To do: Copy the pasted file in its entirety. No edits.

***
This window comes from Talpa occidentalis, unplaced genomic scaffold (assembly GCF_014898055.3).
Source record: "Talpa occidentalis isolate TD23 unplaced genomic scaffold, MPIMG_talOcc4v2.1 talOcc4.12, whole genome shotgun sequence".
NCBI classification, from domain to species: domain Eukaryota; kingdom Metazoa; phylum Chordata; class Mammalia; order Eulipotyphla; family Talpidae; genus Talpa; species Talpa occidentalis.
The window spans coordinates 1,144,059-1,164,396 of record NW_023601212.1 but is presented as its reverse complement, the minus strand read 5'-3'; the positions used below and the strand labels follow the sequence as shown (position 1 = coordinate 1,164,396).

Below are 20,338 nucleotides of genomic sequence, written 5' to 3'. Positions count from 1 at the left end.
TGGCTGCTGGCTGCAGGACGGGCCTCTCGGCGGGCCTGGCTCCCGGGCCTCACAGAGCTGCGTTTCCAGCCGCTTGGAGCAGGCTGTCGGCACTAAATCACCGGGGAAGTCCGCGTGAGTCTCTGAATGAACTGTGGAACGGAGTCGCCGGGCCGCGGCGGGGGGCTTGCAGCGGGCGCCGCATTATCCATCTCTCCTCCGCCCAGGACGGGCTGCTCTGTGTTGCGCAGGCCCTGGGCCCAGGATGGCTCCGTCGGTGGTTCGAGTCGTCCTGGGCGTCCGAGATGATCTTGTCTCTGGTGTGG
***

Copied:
This window comes from Talpa occidentalis, unplaced genomic scaffold (assembly GCF_014898055.3).
Source record: "Talpa occidentalis isolate TD23 unplaced genomic scaffold, MPIMG_talOcc4v2.1 talOcc4.12, whole genome shotgun sequence".
NCBI classification, from domain to species: domain Eukaryota; kingdom Metazoa; phylum Chordata; class Mammalia; order Eulipotyphla; family Talpidae; genus Talpa; species Talpa occidentalis.
The window spans coordinates 1,144,059-1,164,396 of record NW_023601212.1 but is presented as its reverse complement, the minus strand read 5'-3'; the positions used below and the strand labels follow the sequence as shown (position 1 = coordinate 1,164,396).

Below are 20,338 nucleotides of genomic sequence, written 5' to 3'. Positions count from 1 at the left end.
TGGCTGCTGGCTGCAGGACGGGCCTCTCGGCGGGCCTGGCTCCCGGGCCTCACAGAGCTGCGTTTCCAGCCGCTTGGAGCAGGCTGTCGGCACTAAATCACCGGGGAAGTCCGCGTGAGTCTCTGAATGAACTGTGGAACGGAGTCGCCGGGCCGCGGCGGGGGGCTTGCAGCGGGCGCCGCATTATCCATCTCTCCTCCGCCCAGGACGGGCTGCTCTGTGTTGCGCAGGCCCTGGGCCCAGGATGGCTCCGTCGGTGGTTCGAGTCGTCCTGGGCGTCCGAGATGATCTTGTCTCTGGTGTGG